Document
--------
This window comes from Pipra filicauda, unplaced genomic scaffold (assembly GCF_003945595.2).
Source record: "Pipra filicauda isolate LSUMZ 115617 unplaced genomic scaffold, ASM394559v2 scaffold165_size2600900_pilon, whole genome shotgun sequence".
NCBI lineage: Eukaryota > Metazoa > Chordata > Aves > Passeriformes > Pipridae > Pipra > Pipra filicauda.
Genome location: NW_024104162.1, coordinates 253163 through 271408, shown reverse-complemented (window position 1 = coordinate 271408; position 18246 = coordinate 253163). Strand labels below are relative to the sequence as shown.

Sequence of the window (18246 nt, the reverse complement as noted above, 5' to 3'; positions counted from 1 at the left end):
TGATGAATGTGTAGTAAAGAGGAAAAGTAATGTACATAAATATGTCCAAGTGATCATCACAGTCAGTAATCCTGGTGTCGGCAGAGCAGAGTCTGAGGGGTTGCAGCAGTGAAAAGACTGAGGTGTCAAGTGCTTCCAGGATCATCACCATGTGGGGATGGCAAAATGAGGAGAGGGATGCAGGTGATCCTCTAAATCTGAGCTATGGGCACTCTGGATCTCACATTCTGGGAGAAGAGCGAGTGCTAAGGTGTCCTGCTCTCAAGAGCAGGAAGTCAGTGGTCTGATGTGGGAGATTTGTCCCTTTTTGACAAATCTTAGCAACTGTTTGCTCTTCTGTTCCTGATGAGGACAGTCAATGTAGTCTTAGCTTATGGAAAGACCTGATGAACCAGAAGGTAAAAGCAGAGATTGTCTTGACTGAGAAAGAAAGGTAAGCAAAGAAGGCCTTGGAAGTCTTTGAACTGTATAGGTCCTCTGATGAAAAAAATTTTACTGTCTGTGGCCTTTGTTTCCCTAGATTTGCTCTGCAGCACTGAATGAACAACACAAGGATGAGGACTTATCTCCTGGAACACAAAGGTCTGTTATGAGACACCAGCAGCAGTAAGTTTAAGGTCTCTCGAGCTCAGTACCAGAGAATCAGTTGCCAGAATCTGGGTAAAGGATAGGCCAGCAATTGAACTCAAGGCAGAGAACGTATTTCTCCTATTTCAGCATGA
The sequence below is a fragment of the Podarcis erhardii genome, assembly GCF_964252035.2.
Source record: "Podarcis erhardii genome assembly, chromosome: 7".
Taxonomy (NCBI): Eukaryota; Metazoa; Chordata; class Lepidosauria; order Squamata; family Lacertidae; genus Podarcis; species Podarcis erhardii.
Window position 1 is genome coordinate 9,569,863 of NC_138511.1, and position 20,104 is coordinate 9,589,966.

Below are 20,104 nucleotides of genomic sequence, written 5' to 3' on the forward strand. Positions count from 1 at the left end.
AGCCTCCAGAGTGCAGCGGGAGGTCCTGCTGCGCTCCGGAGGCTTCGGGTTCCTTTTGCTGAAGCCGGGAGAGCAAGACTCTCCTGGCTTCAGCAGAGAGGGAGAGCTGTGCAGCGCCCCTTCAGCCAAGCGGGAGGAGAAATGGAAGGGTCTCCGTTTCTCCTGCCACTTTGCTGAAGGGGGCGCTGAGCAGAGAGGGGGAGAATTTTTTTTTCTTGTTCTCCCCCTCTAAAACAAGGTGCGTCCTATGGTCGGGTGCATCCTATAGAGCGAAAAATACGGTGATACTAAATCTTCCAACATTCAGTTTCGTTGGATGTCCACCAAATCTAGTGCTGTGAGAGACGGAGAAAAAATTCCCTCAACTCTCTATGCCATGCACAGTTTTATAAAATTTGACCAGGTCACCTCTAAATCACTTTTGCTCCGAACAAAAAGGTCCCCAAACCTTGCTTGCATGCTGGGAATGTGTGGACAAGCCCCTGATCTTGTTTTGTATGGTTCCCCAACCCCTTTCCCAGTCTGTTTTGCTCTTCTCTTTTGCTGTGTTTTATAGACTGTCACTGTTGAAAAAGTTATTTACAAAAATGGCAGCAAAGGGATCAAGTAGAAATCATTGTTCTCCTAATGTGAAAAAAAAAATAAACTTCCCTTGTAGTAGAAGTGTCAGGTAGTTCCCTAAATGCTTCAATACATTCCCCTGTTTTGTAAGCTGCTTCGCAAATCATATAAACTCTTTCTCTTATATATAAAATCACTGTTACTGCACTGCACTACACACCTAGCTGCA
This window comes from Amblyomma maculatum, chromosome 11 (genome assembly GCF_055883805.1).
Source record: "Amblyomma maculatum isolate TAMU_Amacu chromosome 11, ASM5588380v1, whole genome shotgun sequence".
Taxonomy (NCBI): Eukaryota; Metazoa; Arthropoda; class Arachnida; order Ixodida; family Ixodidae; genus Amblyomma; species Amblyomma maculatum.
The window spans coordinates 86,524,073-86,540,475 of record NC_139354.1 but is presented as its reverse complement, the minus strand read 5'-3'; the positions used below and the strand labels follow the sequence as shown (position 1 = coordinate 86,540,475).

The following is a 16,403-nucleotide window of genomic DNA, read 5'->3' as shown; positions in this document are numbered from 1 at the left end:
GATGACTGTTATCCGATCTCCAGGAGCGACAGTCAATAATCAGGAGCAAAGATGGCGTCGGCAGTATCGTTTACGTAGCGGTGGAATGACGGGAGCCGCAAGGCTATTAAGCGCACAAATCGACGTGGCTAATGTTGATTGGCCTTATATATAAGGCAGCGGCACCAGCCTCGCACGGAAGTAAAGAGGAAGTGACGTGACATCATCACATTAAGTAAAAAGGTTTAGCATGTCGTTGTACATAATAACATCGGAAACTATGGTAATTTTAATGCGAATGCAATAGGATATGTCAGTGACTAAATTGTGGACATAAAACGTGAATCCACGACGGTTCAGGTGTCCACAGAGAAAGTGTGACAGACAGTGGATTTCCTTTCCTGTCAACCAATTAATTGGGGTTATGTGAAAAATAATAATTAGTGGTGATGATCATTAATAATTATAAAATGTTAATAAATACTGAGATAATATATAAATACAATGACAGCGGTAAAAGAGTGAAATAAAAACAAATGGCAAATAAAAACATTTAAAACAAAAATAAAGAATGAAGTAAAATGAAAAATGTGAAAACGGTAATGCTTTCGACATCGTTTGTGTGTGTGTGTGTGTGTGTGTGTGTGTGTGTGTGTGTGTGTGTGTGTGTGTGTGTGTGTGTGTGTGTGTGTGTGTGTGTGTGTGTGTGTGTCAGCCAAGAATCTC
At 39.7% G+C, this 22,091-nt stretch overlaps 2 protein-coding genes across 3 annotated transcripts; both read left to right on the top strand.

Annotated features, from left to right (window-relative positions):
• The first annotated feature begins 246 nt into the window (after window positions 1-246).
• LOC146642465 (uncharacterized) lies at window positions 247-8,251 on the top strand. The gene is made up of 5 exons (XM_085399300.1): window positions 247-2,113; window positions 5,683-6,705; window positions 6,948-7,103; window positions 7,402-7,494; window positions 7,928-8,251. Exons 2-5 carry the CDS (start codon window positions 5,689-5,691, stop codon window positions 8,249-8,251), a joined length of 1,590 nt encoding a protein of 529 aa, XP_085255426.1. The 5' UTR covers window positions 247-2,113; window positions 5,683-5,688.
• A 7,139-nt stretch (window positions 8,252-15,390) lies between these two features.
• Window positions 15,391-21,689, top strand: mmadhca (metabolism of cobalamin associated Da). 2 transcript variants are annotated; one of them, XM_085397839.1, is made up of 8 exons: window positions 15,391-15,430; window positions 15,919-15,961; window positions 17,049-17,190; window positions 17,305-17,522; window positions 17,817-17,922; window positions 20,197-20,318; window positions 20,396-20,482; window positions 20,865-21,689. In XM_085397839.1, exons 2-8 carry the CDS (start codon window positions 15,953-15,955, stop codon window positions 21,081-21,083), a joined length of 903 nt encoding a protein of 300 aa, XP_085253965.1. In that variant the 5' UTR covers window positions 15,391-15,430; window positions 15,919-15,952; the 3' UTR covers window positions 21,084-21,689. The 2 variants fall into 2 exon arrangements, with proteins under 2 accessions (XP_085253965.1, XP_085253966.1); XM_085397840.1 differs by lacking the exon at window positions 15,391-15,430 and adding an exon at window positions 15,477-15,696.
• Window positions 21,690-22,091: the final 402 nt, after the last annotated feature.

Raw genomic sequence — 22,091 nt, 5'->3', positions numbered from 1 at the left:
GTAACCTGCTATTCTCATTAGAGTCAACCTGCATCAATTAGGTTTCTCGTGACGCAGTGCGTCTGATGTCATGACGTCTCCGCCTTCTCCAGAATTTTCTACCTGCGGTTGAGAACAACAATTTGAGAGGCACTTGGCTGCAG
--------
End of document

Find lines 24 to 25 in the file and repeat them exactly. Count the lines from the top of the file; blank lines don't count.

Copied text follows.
• Window positions 15,391-21,689, top strand: mmadhca (metabolism of cobalamin associated Da). 2 transcript variants are annotated; one of them, XM_085397839.1, is made up of 8 exons: window positions 15,391-15,430; window positions 15,919-15,961; window positions 17,049-17,190; window positions 17,305-17,522; window positions 17,817-17,922; window positions 20,197-20,318; window positions 20,396-20,482; window positions 20,865-21,689. In XM_085397839.1, exons 2-8 carry the CDS (start codon window positions 15,953-15,955, stop codon window positions 21,081-21,083), a joined length of 903 nt encoding a protein of 300 aa, XP_085253965.1. In that variant the 5' UTR covers window positions 15,391-15,430; window positions 15,919-15,952; the 3' UTR covers window positions 21,084-21,689. The 2 variants fall into 2 exon arrangements, with proteins under 2 accessions (XP_085253965.1, XP_085253966.1); XM_085397840.1 differs by lacking the exon at window positions 15,391-15,430 and adding an exon at window positions 15,477-15,696.
• Window positions 21,690-22,091: the final 402 nt, after the last annotated feature.